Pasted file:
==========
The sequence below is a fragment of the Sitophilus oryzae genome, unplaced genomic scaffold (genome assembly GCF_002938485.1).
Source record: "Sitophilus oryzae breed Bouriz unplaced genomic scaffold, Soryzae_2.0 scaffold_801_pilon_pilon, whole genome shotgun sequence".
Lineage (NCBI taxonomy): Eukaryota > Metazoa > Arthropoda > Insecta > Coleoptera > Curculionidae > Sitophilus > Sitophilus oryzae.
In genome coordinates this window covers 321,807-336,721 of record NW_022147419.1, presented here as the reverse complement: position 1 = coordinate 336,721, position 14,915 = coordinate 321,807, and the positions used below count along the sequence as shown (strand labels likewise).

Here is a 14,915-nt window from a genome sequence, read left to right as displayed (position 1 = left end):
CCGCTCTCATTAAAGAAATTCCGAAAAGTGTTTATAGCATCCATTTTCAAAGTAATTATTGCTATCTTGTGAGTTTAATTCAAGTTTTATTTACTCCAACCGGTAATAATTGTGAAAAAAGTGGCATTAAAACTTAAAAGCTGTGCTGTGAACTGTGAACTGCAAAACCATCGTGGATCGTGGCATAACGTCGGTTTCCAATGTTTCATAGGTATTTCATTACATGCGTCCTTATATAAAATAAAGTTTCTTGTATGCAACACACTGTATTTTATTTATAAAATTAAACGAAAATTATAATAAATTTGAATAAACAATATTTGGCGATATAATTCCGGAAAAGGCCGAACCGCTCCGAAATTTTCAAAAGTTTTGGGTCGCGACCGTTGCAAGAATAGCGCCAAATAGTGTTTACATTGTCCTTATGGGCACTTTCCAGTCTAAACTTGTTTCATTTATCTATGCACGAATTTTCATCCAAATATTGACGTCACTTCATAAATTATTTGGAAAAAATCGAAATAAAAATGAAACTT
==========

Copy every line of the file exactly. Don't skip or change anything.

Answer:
The sequence below is a fragment of the Sitophilus oryzae genome, unplaced genomic scaffold (genome assembly GCF_002938485.1).
Source record: "Sitophilus oryzae breed Bouriz unplaced genomic scaffold, Soryzae_2.0 scaffold_801_pilon_pilon, whole genome shotgun sequence".
Lineage (NCBI taxonomy): Eukaryota > Metazoa > Arthropoda > Insecta > Coleoptera > Curculionidae > Sitophilus > Sitophilus oryzae.
In genome coordinates this window covers 321,807-336,721 of record NW_022147419.1, presented here as the reverse complement: position 1 = coordinate 336,721, position 14,915 = coordinate 321,807, and the positions used below count along the sequence as shown (strand labels likewise).

Here is a 14,915-nt window from a genome sequence, read left to right as displayed (position 1 = left end):
CCGCTCTCATTAAAGAAATTCCGAAAAGTGTTTATAGCATCCATTTTCAAAGTAATTATTGCTATCTTGTGAGTTTAATTCAAGTTTTATTTACTCCAACCGGTAATAATTGTGAAAAAAGTGGCATTAAAACTTAAAAGCTGTGCTGTGAACTGTGAACTGCAAAACCATCGTGGATCGTGGCATAACGTCGGTTTCCAATGTTTCATAGGTATTTCATTACATGCGTCCTTATATAAAATAAAGTTTCTTGTATGCAACACACTGTATTTTATTTATAAAATTAAACGAAAATTATAATAAATTTGAATAAACAATATTTGGCGATATAATTCCGGAAAAGGCCGAACCGCTCCGAAATTTTCAAAAGTTTTGGGTCGCGACCGTTGCAAGAATAGCGCCAAATAGTGTTTACATTGTCCTTATGGGCACTTTCCAGTCTAAACTTGTTTCATTTATCTATGCACGAATTTTCATCCAAATATTGACGTCACTTCATAAATTATTTGGAAAAAATCGAAATAAAAATGAAACTT